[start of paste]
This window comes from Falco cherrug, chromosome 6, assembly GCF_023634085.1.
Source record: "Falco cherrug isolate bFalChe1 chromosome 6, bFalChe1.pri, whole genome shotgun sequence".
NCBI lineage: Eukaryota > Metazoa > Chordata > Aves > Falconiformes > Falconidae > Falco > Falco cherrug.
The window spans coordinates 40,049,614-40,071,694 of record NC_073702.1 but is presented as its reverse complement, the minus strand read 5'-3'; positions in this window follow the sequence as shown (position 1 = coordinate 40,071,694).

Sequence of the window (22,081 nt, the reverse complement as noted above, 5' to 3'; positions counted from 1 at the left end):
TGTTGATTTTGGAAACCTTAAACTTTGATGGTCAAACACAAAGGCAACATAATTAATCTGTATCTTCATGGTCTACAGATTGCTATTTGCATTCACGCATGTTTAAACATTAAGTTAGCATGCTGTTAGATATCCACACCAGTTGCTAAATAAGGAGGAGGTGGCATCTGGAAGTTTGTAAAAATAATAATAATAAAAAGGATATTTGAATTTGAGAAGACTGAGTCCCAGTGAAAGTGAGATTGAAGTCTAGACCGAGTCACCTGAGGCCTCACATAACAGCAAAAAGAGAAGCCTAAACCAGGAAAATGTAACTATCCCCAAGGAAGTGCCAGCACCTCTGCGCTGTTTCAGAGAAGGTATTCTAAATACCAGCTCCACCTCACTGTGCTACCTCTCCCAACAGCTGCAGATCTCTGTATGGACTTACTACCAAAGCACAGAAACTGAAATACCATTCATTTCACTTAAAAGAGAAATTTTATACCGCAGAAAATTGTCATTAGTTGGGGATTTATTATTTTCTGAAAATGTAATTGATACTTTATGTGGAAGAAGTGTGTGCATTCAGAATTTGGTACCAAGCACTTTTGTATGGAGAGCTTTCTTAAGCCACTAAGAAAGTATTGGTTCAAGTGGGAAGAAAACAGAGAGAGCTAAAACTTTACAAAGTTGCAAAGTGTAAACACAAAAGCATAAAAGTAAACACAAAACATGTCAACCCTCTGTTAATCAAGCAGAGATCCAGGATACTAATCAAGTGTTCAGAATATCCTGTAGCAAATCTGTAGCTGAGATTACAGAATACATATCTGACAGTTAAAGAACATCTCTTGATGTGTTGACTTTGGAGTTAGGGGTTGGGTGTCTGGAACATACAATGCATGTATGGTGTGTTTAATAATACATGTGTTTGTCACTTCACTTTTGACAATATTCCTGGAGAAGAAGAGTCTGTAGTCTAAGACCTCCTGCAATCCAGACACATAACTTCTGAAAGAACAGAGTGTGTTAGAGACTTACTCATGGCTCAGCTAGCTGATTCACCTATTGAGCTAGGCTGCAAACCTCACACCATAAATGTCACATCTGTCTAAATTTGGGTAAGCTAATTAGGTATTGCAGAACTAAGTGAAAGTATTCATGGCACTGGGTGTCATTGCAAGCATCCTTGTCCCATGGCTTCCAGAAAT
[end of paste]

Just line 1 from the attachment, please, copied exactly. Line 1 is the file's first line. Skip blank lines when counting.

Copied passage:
This window comes from Falco cherrug, chromosome 6, assembly GCF_023634085.1.